Vegetarians will have to forgive me, but I firmly believe a person cannot have too many meatball recipes.  They cook quickly, can be served with many different types of sauces, and leftovers taste as good or better as the first time around.  This version was originally published in The Meatball Shop Cookbook, but it is also available online. I added my own twist to it, using almond flour instead of bread crumbs.  I don’t have gluten allergies, just happen to love playing new twists on a classic.

Ricotta Meatballs copy

(adapted from this version)

2 tablespoons olive oil
2 pounds 80% lean ground beef
1 cup ricotta cheese
2 large eggs
1/4 cup almond flour
1/4 cup chopped fresh parsley
1 teaspoon dried oregano
2 teaspoons salt
1/2 teaspoon ground fennel
about 2 cups simple tomato sauce (store-bought or home-made)

Heat the oven to 425°F.

Combine by gently beating together the ricotta, eggs, almond flour, parsley, oregano, salt, red pepper flakes, and fennel in a large mixing bowl.  When the mixture seems homogeneous, add the ground beef and mix by hand until  incorporated.

Roll the mixture into round, golf ball-size meatballs and place on a rack over a baking dish, allowing some space in between them.  Roast for 20 minutes, or until the meatballs are firm and cooked through.

While the meatballs are roasting, heat the tomato sauce in a small saucepan over medium-high heat, stirring often. Add the meatballs to the saucepan, and simmer gently for 10 minutes.


to print the recipe, click


Comments: I do not remember the last time I fried a meatball.  Baking works so much better! I am not even talking about excess fat consumption, but the whole preparation is much more user-friendly.  Recently I found this cute baking dish with an insert that is perfect for cooking meatballs, as they sit elevated and the hot air circulates all around them.  No need to mess with them once you start baking.  After they are brown and almost cooked through, I add them to my sauce of choice, simmering them gently until serving time.

The almond flour and the ricotta gave these meatballs a wonderful texture, creamy but not at all heavy.  You can make them smaller if you prefer, but I like them to be more substantial.  The tomato sauce I used was very simply prepared: a can of tomatoes simmered with sautéed shallots, celery, and carrots.  Salt and pepper. A touch of orange zest at the end.

Almond flour is not cheap, but where we live for some odd reason every once in a while it goes on sale.  When that happens,  I grab a couple of bags and stick them in the freezer.  It is a wonderful ingredient for both sweet and savory dishes.  One of my favorite cakes ever is this one, in which the almond flour shines in all its nutty glory.  😉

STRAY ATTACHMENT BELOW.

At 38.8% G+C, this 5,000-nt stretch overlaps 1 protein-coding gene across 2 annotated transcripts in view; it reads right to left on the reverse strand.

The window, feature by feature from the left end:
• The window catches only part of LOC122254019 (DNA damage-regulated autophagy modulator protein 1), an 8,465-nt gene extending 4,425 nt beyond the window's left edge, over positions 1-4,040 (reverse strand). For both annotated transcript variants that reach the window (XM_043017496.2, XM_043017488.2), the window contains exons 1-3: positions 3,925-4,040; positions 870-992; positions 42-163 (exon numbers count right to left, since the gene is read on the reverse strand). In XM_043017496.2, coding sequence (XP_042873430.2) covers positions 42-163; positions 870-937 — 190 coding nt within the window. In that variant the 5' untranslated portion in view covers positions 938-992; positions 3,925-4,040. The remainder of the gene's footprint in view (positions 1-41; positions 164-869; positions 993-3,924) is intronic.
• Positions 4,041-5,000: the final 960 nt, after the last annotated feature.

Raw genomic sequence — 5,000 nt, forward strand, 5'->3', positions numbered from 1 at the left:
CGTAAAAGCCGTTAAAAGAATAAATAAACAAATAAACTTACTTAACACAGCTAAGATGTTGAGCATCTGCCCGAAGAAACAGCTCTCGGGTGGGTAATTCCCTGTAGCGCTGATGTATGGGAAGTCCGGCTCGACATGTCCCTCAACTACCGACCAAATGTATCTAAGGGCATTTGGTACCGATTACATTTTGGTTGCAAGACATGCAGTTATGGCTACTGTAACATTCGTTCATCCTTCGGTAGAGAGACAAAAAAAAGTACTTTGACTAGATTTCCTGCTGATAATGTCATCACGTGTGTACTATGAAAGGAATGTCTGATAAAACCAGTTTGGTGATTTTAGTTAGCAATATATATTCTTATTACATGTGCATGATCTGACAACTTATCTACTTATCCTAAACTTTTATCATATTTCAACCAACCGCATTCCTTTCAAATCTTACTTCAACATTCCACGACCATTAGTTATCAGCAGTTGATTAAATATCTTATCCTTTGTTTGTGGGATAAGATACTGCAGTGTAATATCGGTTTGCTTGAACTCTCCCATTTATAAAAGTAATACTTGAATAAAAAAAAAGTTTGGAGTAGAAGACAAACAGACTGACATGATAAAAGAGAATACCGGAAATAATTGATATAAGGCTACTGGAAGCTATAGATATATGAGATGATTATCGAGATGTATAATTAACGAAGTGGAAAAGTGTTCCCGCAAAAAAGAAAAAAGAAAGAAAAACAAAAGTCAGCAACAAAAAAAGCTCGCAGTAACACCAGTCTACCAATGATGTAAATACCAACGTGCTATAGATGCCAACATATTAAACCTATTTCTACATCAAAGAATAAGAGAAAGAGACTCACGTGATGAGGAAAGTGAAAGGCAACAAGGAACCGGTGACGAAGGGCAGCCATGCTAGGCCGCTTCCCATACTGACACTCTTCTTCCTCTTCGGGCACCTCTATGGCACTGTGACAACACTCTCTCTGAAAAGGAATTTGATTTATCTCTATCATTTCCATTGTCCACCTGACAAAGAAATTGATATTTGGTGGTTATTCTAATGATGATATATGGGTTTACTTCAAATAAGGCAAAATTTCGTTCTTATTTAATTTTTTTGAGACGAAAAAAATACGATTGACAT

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41 thoughts on “RICOTTA MEATBALLS

  1. I like your roasting pan very much as it sounds like a great way to cook the meatballs with minimal sticking or having to turn them over to get them evenly browned. The ricotta is a great addition to the meatballs to keep them moist and add flavour as well.


  2. I’ve had this recipe on my to be tried list for a long while, must get to it! Looks fantastic! And you are so right about baking vs. frying the meatballs. I started baking them 20 odd years ago when we had our catering biz and would bake 3 sheet pans at a time! Have never gone back to stovetop meatballs! The rack idea is perfect, will be adding another piece of equipment to my traveling kit!


  3. I was never a big fan of meatballs, but then again, I never had them with ricotta in them. That sounds delicious – as does your sauce. I forgot about your orange zest trick in the sauce. I’m going to try that ASAP!


  4. Having a bit of a smile wonderfing what you are having for dinner tonight? Methinks not these beautiful meatballs!! Although I mostly do bake my meatballs I also have not added ricotta – that will certainly be remedied in the next few days!!


    • You really wanna know? Well, you probably posted this yesterday, but still… tonight we had some Camembert cheese, Roquefort, and baguette in the hotel room… going for a last walk under the Eiffel Tower, early to bed to get ready for a full day traveling back tomorrow…. Au revoir, Paris!


  5. If you ever feel that you’ve too many meatball recipes, Sally, just ship the surplus to me. The same goes for the actual meatballs, for that matter. These here sound terrific, with the ricotta keeping them nice and moist. I bet they don’t last long.


  6. Those sound so good and I do happen to have some almond flour in the freezer! I haven’t made meatballs in ages. I know my husband would be thrilled too. Thanks for the inspiration!


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